Public input welcome, as long as it favours Airport Authority's plans
The Airport Authority issues its project profile today for building the third runway at Chek Lap Kok and triggers the start of a statutory process that gives the public a mere 14 days to send comments to the director of the Environmental Protection Department. These comments are then supposed to be taken into account when the department prepares an environmental impact assessment (EIA) study brief that sets out what the EIA needs to consider.
This is a key stage of the process, because the judge who presided over the judicial review of the Hong Kong-Zhuhau-Macau bridge said that this was the time to object to and comment on the project, rather than after the EIA report was produced.
Fourteen days is the standard period to lodge comments, but given the size and significance of this project, a longer period would have been appropriate, assuming that is, the government is really interested in the public's views. You get the sense that the current administration is only interested so long as the public agrees with its plans. The authority has made much of a survey it commissioned that found 73 per cent of respondents favoured building the third runway. A subsequent survey for the WWF and Greenpeace found more than 73 per cent believe it is important to consider the social and environmental costs when building the runway.
In its press statement yesterday, the authority appeared to be bending over backwards to appear accessible, transparent and so on.
'To facilitate stakeholders' exchange of views, AAHK will set up technical briefing groups and invite environmental experts, green NGOs, industry representatives and relevant government officials ... with a view to addressing the potential environmental impacts arising from HKIA's [Hong Kong International Airport's] expansion to a three-runway system.' There's even going to be an electronic newsletter to keep the public informed of the EIA process and studies. This is all very encouraging, but it would take a massive change in the authority's aloof culture for this to be a meaningful exercise.
Despite the authority's apparent conversion to openness and transparency, the one thing it won't be doing is conducting a social return on investment study. This is a study that examines the impact of the project on the community at large. Indeed, the Legislative Council's environmental panel asked the airport to conduct one, together with a carbon audit and a strategic assessment.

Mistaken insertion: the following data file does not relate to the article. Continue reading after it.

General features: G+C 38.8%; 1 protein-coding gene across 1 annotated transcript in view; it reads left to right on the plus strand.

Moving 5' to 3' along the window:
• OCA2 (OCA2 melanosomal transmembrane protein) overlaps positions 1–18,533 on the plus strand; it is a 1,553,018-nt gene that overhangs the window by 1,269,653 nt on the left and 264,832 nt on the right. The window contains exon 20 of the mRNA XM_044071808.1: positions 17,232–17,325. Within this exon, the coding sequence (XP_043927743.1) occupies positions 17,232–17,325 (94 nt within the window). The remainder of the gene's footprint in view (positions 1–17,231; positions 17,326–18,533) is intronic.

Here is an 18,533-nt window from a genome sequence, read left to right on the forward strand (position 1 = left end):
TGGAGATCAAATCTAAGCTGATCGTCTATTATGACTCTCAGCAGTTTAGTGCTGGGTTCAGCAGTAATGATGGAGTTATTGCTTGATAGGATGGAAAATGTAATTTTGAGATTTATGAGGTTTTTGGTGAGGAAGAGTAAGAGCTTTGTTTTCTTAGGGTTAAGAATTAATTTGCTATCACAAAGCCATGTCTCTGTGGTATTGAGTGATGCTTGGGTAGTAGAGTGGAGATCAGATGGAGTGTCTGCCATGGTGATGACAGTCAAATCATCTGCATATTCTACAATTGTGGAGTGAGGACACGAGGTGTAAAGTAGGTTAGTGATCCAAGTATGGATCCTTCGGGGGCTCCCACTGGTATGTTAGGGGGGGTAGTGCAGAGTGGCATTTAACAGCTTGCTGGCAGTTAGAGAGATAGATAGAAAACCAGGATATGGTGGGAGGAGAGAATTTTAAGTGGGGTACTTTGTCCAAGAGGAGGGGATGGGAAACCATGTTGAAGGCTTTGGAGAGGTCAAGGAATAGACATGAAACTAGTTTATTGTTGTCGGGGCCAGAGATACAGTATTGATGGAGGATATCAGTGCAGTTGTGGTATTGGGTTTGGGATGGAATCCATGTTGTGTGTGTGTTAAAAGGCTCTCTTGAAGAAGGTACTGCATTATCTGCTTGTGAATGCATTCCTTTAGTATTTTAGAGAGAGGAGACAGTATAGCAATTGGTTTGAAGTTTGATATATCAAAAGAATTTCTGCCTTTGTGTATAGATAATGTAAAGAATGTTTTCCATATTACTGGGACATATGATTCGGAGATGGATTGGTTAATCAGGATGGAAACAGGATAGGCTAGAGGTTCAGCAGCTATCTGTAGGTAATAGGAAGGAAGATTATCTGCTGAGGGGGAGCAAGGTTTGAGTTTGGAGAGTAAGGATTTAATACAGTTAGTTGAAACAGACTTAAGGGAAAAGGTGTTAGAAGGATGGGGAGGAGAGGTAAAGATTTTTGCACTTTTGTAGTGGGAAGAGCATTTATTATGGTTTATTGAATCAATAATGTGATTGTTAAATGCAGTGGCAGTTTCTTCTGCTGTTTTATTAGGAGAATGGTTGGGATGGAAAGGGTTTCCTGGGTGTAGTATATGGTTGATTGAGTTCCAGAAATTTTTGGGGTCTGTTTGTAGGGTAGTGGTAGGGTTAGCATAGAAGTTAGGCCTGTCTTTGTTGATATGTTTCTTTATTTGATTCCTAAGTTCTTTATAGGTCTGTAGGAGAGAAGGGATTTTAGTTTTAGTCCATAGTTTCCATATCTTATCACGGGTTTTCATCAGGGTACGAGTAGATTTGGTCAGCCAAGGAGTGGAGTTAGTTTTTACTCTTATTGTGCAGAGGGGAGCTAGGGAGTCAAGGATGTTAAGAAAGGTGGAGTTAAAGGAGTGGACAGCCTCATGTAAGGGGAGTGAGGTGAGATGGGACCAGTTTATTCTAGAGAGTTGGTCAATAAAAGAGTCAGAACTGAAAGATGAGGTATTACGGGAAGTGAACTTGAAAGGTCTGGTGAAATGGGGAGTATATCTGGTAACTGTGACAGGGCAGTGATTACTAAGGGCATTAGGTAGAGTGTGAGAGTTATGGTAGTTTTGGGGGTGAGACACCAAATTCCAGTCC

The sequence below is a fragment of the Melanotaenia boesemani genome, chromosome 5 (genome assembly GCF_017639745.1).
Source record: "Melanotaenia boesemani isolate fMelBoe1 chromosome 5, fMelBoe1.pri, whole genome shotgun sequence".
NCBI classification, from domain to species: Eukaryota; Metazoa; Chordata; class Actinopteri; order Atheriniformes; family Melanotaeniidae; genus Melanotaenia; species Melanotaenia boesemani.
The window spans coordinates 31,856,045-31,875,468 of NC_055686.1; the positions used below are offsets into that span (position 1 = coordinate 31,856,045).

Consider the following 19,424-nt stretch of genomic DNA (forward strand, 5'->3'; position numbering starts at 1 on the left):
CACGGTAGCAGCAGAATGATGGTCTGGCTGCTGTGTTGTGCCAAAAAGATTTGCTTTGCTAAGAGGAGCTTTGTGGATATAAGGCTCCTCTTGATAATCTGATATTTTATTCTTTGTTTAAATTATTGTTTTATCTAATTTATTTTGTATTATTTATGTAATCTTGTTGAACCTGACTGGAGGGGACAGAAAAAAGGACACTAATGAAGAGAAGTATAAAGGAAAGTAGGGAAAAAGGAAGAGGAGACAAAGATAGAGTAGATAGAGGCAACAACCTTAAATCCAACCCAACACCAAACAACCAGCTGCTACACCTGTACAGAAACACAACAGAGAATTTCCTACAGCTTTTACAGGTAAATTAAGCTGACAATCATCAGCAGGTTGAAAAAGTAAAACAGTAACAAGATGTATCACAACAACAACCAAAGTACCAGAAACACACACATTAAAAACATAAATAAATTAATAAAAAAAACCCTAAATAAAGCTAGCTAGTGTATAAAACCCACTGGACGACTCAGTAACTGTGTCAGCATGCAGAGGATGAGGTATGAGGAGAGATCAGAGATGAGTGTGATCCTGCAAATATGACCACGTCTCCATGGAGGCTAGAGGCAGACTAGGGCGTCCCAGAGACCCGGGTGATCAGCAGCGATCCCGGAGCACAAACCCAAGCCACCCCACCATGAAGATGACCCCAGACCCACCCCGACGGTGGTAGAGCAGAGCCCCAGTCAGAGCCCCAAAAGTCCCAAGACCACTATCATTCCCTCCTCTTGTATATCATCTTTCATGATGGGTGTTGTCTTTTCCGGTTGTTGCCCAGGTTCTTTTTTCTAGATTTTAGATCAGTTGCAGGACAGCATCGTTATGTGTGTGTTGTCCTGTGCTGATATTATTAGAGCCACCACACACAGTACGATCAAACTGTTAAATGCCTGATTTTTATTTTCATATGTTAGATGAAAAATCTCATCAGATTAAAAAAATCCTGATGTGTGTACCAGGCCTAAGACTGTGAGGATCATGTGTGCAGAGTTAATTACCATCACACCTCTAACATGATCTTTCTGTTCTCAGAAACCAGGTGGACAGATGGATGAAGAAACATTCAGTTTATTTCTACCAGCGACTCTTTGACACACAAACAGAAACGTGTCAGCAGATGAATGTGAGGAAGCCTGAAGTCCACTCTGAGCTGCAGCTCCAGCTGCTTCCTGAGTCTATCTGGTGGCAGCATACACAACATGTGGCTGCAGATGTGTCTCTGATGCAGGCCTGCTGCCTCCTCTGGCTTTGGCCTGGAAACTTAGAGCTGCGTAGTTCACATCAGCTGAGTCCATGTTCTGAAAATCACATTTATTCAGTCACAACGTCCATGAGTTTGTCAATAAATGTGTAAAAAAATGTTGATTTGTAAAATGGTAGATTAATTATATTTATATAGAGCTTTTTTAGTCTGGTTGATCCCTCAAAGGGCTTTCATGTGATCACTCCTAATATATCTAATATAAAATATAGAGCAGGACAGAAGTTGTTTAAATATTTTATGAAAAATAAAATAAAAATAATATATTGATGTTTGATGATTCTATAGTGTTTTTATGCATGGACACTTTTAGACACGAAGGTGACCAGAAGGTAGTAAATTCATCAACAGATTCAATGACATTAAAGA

When we asked the authority if it intended to comply, we received the lofty reply that there was no generally accepted methodology for these studies and, in any case, it wasn't obliged by law to conduct one. That may be true, but given that the authority has pledged to make Hong Kong's airport the greenest in the world, you'd have expected a more enlightened response.
No place like home for ParknShop
We see that ParknShop completed its withdrawal from Shanghai with the closure of its two remaining stores. This is quite a retreat since, having moved into the city in 1994, it had over 20 outlets at one time.
Indeed, ParknShop was one of the first supermarket chains to move into the mainland. It appeared to have prospered by transplanting its Hong Kong model there, at least for a while, until other chains moved in and seemingly adapted rather better to the mainland market. Ironically, this includes Carrefour, which attempted to break into Hong Kong's market but was frozen out by Hong Kong's two main chains: Hutchison-owned ParknShop and Jardine Matheson's Wellcome.
The story goes that the duopoly suggested to wholesalers that if they wanted to continue supplying them, it would be unwise to supply to those that undercut them.
Unkind souls have suggested that ParknShop's failure in Shanghai stems from an inability to operate in an environment where it lacked the kind of advantages it is able to leverage off in Hong Kong.
'X' marks the euro sweet spot
With Greece once again poised to leave the euro zone, there has been a flurry of concern over the problem of holding Greek euros, that is, those notes printed in Greece. The serial numbers of the notes start with a 'Y'.
One of the possible exit scenarios for Greece is that Greek euros will be compulsorily converted to drachmas. They could then be expected to fall drastically in value. German euros are prefixed with an 'X', Spain's with a 'V,' Portugal's with an 'M' and Italy's with an 'S'. But some say the market is being flooded with 'X'-prefix euros, while the 'Y' notes are disappearing to minimise the chance of them being rejected outside Greece.